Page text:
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Culture & Religion

Iran Has Hidden One of the World’s Greatest Collections of Modern Art — Until Now

Iran is starting to show works of Western art that have been underground for 40 years.

If you visit the Tehran Museum of Contemporary Art these days you might see something unusual — a new exhibit featuring a variety of famous Western artists. The collection, which includes big-name painters such as Jackson Pollock and Mark Rothko among other artists, is now valued at billions of dollars, but it hadn’t been seen by the public for many years.

Why is all this art coming to light now? The collection was originally purchased by the former shah of Iran in the 1970s before he was overthrown by the Islamic Revolution. When the Revolution happened, most items that spoke of Western values and culture were banned throughout the country, and the Western art owned by the Tehran Museum was hidden away in a vault for safekeeping. Eventually the museum started to show some of the pieces, but usually only in small amounts at a time. So it’s a big deal that so much of the art is now on display at once.

But, while the Tehran Museum is constructing tentative plans to display some of its work in German exhibitions, the U.S. might not be seeing the art for a couple of years yet. The move to show such a large and extensive collection of Western modern art is a step toward Iran and the Western world reengaging, but political tensions are still high. Institutions such as the Hirshhorn Museum in Washington, DC, have indicated interest in displaying the work, noting that much of the art hasn’t been seen for 40 years.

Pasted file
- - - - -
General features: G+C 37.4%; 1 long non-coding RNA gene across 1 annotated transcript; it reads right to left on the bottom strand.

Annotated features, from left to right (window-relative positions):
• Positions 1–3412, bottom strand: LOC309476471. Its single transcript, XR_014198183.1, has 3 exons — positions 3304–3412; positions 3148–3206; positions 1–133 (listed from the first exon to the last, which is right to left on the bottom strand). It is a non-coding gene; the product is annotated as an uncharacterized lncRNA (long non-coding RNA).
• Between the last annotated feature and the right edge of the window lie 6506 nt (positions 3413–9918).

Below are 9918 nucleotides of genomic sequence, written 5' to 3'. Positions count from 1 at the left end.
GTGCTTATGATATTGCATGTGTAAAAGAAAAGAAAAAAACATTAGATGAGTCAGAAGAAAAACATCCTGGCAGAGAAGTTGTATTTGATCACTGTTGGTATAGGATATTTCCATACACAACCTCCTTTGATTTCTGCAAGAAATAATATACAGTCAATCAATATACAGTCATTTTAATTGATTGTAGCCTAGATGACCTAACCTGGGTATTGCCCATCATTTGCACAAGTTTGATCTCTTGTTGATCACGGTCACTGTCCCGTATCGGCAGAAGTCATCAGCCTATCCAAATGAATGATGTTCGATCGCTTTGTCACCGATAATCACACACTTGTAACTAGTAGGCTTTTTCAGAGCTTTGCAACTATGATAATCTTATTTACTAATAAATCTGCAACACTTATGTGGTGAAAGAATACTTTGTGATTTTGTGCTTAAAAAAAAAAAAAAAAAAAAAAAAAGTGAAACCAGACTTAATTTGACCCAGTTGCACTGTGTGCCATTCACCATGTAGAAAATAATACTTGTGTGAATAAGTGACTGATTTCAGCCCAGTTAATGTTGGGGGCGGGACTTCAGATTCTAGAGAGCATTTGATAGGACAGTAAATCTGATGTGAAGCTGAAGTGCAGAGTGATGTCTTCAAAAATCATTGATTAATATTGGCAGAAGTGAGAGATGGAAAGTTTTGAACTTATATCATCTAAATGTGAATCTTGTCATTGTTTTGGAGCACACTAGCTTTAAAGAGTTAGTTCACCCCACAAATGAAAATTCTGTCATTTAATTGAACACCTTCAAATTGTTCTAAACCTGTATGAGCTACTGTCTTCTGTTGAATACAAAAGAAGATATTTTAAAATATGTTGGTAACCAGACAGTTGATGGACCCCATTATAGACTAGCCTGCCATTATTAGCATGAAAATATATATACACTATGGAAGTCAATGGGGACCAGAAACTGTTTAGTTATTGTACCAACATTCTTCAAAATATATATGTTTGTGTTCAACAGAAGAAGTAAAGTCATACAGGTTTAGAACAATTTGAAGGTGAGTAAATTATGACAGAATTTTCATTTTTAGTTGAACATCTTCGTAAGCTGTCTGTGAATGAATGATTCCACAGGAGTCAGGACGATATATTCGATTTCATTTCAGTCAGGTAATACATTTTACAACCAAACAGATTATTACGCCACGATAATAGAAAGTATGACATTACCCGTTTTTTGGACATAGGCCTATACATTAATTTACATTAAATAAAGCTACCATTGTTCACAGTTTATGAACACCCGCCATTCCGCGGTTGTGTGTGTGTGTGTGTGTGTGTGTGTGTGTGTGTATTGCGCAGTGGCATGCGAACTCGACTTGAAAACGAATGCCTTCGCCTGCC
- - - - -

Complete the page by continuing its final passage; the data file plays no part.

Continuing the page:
The unearthed artwork brings up a number of questions about the intersection of art and politics. Iran isn’t the only country with a history of repressing art. Cuba for instance, has also been accused of censoring certain works of art and has been experiencing a similar process of reengaging with Western countries over the past few years. It looks as though following the art world may prove to be one of the most fascinating indicators of changing political climates.

An Iranian woman walks by a painting titled “Sienna, Orange black on Dark Brown” by American artist Mark Rothko during the opening ceremony of an exhibition of modern art at Tehran’s Museum of Contemporary Art (TMOCA) in the Iranian capital, on November 20, 2015. Some of the world’s most expensive and rarely seen modern art, including works by the Americans Jackson Pollock and Andy Warhol, which are part of a collection bought in the 1970s by dealers acting for Farah, the wife of Shah Mohammad Reza Pahlavi, who fled into exile in 1979, heralding the country’s Islamic revolution later that year, went on display in a major exhibition in Iran. ATTA KENARE/AFP/Getty Images

Stefani is a writer and urban planner based in Oakland, CA. She holds a master’s in City and Regional Planning from UC Berkeley and a bachelor’s in Human Biology from Stanford University. In her free time she is often found reading diverse literature, writing stories, or enjoying the outdoors.  Follow her on Twitter: @stefanicox


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